One of the earliest players to appear for the club, crowd favourite “Jammer” had a distinctly unlucky career with Port Vale FC
With a Football League goal record of a goal every three games, right winger Richard Evans certainly had the talent to succeed and if his career had not suffered a number of misfortunes, he arguably would have an even better record.
Born in Smallthorne, Evans joined Port Vale from Newcastle White Star in 1894. The Valiants were in the Second Division at the time and it didn’t take Evans long to net his first senior goal. The winger ended his first season in League football with the impressive stats of sixteen starts and seven goals.
He ended his first season in League football with the impressive stats of sixteen starts and seven goals…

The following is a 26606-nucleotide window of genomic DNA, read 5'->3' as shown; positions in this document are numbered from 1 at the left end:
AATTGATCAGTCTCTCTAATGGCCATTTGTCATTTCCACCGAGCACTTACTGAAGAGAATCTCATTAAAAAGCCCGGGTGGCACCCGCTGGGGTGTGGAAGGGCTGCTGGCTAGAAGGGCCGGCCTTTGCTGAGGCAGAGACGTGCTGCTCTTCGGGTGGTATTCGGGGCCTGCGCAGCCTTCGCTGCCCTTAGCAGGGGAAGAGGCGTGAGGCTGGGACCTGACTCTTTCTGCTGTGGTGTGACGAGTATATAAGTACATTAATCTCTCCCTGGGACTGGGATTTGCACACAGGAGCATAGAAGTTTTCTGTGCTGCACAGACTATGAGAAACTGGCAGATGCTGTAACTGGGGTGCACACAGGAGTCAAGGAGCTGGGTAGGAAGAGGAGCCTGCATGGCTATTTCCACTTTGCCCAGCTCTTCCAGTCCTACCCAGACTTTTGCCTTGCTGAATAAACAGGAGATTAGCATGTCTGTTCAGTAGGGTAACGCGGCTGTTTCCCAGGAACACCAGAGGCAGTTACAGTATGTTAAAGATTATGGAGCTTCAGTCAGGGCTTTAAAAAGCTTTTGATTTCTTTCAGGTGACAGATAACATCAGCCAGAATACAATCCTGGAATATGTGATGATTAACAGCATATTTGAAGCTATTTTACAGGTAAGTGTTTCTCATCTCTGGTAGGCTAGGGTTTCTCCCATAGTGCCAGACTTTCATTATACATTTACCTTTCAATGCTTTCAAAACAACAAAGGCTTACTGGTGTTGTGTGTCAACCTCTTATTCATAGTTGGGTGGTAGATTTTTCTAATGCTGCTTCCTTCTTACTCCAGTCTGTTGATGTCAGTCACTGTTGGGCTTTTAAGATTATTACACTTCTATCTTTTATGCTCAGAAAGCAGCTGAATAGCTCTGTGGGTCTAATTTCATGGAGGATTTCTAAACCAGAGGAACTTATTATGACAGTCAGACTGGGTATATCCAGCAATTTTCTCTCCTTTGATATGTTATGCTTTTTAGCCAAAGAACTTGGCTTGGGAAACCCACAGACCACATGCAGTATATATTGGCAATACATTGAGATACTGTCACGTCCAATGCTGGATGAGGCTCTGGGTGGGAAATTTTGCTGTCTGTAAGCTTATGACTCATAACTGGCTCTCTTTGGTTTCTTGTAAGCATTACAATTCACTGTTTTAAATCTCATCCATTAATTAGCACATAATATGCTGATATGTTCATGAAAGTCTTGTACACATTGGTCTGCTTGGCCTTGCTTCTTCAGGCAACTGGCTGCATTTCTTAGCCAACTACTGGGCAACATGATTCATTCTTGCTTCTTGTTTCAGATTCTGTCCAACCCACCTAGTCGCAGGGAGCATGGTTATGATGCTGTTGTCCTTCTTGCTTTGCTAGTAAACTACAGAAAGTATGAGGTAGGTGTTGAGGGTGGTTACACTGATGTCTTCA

He impressed again in his second season. He netted the first goal in an epic 5-4 win over Liverpool and ended with four goals from 22 appearances. Unfortunately for Evans, the side failed to re-elected to the Football League and Port Vale dropped into the no-league. It was to be the first of several unfortunate incidents for the forward.
Despite the drop, Richard (or “Jammer” as he was nicknamed) found scoring easier in the Midland Division and in two seasons he scored 23 goals in 50 appearances. His tally included a famous cup goal as non-league Port Vale defeated League champions elect Sheffield United. However, Evans was again unfortunate as he lost his place despite his regular scoring feats. He left the Valiants for first-team football at Reading and subsequently Southampton.
In 1904, some five years after leaving the club, Evans rejoined the Valiants but again misfortune was to intervene. He made just one appearance in his second spell before suffering a career-ending injury. He was aged just 31 when he retired and he finished with a fine record of a goal every three games. But how much better could it have been without such bad luck?
Cult credentials: Relatively unknown, prolific but an unlucky career
(League games only)